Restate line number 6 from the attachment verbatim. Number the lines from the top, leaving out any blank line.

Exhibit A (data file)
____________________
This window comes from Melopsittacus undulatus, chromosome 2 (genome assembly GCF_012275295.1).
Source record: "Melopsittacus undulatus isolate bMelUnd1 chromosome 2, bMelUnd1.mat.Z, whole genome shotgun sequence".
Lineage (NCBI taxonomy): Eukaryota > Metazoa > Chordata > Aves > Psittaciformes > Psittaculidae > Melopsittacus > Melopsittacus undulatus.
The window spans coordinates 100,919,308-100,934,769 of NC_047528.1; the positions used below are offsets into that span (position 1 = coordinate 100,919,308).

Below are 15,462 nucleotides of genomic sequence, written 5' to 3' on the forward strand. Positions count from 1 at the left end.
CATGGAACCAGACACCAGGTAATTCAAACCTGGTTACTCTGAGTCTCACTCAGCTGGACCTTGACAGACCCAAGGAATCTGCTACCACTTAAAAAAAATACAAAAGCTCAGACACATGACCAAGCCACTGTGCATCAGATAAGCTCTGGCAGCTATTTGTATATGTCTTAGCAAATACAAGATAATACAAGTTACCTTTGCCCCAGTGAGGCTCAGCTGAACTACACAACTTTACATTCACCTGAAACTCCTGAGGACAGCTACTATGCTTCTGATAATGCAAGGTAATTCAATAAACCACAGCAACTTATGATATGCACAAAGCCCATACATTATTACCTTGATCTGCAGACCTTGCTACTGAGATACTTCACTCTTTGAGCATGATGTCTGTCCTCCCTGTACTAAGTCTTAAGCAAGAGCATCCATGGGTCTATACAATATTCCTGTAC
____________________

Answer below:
CATGGAACCAGACACCAGGTAATTCAAACCTGGTTACTCTGAGTCTCACTCAGCTGGACCTTGACAGACCCAAGGAATCTGCTACCACTTAAAAAAAATACAAAAGCTCAGACACATGACCAAGCCACTGTGCATCAGATAAGCTCTGGCAGCTATTTGTATATGTCTTAGCAAATACAAGATAATACAAGTTACCTTTGCCCCAGTGAGGCTCAGCTGAACTACACAACTTTACATTCACCTGAAACTCCTGAGGACAGCTACTATGCTTCTGATAATGCAAGGTAATTCAATAAACCACAGCAACTTATGATATGCACAAAGCCCATACATTATTACCTTGATCTGCAGACCTTGCTACTGAGATACTTCACTCTTTGAGCATGATGTCTGTCCTCCCTGTACTAAGTCTTAAGCAAGAGCATCCATGGGTCTATACAATATTCCTGTAC